We started out in Ferrol and walked to Betanzos. Those few days were quiet with rolling hills and scattered showers. I enjoyed the walk out of Ferrol. The following day, we travelled back to A Coruna and continued on the Celtic Camino (having completed 25km in Ireland).
The walk out of A Coruna is a little confusing but the city itself is magnificent. Do try and visit Breogan and the Tower of Hercules.
We broke the first stage in two, staying in the municipal albergue in Sergude. It is brand new! Moving on, the climb to Hospital de Bruma is gradual but is worthwhile. The sun was out every single day from A Coruna to Santiago. Staying in the municipal albergue in Bruma is a must as you get to meet some great people, especially if you have been walking solo for a day.
We arrived in Santiago on the 14th of May meeting with @nidarosa in the Praza da Obradoiro, with lots of fun and tapas and laughter.

Thank you to @natefaith for taking time to meet us. It's such a thrill to see you every time I visit Santiago.
Also @t2andreo, it was a pleasure to talk to you briefly in the Pilgrim Office.
It's always nice to try out a new Camino route. I go back in September to walk from Lisbon for 10 days and I am very much looking forward to that.
Buen Camino!
Buen Camino and thanks for your report. Must have been awesome to be there. All the best for September
 

pilgrimglenn7

Active Member
Camino(s) past & future
st james way and portugese
The Cathedral of Santiago has agreed to grant a Compostela to pilgrims who complete the 75km Camino Ingles route from A Coruña to Santiago, as long as they have already completed a certified 25km pilgrimage in their country of origin.

Camino Society Ireland CLG (“The Society”) has undertaken the task of defining authentic pilgrim routes within Ireland. The Society has named the 25km walked in Ireland with the 75k walked from A Coruna, the “Celtic Camino”.
See link below for their webpage

Thanks is this just for walking or can you get it from cycling please thank you. Buen Camino
 

pilgrimglenn7

Active Member
Camino(s) past & future
st james way and portugese
The Cathedral of Santiago has agreed to grant a Compostela to pilgrims who complete the 75km Camino Ingles route from A Coruña to Santiago, as long as they have already completed a certified 25km pilgrimage in their country of origin.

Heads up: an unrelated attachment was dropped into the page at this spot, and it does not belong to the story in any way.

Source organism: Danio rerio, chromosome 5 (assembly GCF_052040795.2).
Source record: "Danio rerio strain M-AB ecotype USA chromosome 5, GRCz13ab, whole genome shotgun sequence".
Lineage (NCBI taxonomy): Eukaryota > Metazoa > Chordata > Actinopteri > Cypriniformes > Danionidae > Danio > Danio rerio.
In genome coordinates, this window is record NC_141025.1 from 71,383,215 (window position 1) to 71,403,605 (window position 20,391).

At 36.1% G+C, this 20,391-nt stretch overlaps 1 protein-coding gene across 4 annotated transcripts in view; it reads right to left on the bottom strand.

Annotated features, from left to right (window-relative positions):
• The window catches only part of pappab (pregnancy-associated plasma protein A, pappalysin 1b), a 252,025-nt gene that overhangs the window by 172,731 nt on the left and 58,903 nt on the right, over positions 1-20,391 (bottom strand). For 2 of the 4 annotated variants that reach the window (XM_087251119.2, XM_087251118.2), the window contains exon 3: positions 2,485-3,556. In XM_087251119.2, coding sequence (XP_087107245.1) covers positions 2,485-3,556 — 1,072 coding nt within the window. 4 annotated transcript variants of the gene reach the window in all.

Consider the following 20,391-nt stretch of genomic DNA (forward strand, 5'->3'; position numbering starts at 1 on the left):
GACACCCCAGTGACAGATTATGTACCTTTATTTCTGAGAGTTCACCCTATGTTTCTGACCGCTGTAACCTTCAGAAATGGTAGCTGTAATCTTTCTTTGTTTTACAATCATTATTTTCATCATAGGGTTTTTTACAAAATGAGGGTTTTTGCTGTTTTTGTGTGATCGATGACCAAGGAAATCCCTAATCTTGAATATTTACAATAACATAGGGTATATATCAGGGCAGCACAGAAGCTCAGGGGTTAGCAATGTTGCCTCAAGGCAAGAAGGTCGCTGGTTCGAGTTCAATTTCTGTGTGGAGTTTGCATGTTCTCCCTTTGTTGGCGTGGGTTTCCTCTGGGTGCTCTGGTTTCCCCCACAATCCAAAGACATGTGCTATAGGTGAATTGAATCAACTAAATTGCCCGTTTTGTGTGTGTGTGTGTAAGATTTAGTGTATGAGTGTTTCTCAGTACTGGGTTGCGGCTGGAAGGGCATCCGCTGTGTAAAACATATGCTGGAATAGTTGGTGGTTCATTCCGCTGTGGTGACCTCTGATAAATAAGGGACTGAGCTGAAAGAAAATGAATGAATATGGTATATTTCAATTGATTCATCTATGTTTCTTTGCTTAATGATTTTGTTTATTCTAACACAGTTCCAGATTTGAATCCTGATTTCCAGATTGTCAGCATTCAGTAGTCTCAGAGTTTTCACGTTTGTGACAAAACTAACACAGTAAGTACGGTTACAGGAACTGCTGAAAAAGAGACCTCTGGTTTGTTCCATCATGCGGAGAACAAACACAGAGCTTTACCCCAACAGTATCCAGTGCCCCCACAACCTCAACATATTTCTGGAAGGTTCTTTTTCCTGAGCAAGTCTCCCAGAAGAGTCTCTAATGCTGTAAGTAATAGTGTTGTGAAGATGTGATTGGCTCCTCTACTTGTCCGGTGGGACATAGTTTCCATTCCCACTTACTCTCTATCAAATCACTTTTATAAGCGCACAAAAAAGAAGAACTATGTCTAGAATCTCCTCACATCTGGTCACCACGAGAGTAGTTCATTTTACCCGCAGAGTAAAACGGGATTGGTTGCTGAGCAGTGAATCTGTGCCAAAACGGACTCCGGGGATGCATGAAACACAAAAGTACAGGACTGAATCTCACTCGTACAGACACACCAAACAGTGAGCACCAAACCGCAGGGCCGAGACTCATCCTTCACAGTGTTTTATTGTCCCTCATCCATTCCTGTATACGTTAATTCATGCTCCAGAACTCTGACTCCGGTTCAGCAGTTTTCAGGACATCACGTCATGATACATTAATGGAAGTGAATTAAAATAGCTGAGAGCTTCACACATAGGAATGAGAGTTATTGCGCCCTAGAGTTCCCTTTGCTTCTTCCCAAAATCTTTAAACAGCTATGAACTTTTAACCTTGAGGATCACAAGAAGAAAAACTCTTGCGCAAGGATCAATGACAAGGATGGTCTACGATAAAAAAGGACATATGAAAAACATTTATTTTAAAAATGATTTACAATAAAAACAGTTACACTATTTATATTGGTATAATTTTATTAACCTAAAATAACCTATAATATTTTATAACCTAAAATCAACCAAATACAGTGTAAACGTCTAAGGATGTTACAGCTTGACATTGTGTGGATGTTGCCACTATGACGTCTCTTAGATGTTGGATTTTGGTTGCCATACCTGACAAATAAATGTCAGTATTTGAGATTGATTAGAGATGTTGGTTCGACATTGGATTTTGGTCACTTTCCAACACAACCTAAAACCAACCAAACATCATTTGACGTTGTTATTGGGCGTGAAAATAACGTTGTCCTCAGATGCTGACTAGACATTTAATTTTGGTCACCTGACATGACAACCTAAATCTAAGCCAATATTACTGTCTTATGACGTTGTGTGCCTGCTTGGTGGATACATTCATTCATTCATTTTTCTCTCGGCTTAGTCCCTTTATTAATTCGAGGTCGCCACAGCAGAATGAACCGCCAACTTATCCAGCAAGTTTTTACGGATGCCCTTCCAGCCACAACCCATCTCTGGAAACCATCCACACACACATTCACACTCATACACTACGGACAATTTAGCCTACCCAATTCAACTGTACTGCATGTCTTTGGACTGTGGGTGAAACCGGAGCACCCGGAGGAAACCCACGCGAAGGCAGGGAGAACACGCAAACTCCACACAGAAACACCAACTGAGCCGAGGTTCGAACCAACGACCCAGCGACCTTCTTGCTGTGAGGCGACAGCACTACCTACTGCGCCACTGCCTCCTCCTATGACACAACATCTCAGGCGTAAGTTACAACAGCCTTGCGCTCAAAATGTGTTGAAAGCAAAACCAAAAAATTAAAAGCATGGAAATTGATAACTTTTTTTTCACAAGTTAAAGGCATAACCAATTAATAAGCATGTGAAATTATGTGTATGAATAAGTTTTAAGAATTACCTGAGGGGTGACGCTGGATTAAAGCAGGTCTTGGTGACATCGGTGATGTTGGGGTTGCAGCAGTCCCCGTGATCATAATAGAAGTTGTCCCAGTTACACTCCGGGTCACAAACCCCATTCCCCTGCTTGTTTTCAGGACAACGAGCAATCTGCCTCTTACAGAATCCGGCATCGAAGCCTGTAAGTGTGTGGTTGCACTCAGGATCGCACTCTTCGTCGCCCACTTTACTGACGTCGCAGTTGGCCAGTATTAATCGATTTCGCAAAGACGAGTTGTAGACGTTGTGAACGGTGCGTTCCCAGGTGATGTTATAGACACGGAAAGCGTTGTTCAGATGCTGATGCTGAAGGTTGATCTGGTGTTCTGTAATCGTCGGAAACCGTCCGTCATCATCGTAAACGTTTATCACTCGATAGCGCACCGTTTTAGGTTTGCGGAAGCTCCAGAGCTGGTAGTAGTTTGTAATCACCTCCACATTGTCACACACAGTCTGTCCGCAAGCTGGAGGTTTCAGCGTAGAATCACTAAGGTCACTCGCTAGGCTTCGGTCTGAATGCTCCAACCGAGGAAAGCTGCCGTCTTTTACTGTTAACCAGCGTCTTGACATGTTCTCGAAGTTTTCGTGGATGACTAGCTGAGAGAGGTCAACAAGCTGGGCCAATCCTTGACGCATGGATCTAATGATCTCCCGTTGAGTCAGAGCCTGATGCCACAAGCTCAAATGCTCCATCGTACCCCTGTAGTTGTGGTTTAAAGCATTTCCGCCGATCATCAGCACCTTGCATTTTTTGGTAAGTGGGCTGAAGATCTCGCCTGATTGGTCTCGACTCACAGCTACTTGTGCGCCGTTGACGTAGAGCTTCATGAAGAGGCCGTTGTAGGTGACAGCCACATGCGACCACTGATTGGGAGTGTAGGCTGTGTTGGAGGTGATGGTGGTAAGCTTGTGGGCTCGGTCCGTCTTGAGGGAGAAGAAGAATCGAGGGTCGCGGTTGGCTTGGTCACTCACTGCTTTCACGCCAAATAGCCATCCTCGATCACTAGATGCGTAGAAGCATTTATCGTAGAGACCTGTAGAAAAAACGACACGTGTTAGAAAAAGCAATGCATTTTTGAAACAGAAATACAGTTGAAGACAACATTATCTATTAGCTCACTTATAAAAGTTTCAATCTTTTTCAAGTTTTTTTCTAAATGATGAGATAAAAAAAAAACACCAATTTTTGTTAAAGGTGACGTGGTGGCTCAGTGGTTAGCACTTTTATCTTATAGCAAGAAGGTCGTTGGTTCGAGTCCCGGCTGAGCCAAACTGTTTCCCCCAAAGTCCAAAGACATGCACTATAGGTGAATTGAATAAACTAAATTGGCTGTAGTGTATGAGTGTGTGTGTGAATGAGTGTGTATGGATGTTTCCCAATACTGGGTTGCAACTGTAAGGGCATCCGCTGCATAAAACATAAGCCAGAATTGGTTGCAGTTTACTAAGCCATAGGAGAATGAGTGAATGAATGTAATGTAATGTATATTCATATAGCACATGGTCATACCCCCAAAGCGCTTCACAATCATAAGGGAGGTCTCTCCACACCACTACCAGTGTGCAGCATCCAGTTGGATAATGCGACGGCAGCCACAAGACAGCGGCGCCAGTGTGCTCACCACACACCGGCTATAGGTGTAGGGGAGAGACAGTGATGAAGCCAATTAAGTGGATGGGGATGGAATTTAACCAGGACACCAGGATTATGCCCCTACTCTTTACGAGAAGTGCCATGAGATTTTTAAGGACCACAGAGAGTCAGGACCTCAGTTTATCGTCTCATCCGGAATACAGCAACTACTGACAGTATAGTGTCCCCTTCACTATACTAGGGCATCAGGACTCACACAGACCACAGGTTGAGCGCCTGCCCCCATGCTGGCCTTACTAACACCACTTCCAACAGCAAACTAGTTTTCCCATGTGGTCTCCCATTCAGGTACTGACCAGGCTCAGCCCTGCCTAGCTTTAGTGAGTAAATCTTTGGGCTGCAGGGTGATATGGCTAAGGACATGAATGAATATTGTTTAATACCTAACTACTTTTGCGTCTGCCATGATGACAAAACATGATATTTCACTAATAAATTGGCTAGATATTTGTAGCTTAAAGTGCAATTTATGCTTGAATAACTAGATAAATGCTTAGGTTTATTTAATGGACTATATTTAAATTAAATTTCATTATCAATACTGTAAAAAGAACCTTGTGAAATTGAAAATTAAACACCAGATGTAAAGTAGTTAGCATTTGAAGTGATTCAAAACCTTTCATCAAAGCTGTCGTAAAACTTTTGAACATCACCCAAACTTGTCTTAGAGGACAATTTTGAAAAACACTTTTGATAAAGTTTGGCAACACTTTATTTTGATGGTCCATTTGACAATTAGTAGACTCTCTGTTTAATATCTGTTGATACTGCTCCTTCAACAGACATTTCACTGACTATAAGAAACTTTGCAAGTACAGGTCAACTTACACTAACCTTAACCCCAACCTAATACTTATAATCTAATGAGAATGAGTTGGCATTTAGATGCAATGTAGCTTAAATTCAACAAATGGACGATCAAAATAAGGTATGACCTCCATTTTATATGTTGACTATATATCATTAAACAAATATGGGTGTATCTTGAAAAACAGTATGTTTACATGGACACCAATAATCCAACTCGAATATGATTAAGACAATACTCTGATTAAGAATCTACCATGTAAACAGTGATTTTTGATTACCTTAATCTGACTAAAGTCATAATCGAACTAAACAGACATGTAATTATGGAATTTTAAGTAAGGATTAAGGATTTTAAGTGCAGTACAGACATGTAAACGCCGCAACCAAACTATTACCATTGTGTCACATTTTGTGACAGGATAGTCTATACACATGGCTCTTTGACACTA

Camino Society Ireland CLG (“The Society”) has undertaken the task of defining authentic pilgrim routes within Ireland. The Society has named the 25km walked in Ireland with the 75k walked from A Coruna, the “Celtic Camino”.
See link below for their webpage

Im from Australia
 
Camino(s) past & future
Frances(2006) Portugues(2013)
San Salvador (2017) Ingles (2019)
A good question. I suspect it is for walking. You need to cycle 200km to be awarded a Compostela, to the best of my knowledge.
 

pilgrimglenn7

Active Member
Camino(s) past & future
st james way and portugese
A good question. I suspect it is for walking. You need to cycle 200km to be awarded a Compostela, to the best of my knowledge.
Yes I agree with you mate. I know for the way of st James and Portuguese you do. I'm planning all 3 but only half of the Portuguese. 1600kms or 1000 miles in 10 weeks. Hopefully next year I can do this. In training now 😀
 

Landon Ricketts

Smile, you are alive. You've got options :-)
Camino(s) past & future
Past - May 2018, Future - May 2019
Thanks is this just for walking or can you get it from cycling please thank you. Buen Camino
As Kirkie has already said, I don't think that it would qualify due to the 200km distance criteria. I would contact the Celtic Camino people, maybe there are other routes within Ireland that would make up the other 100km.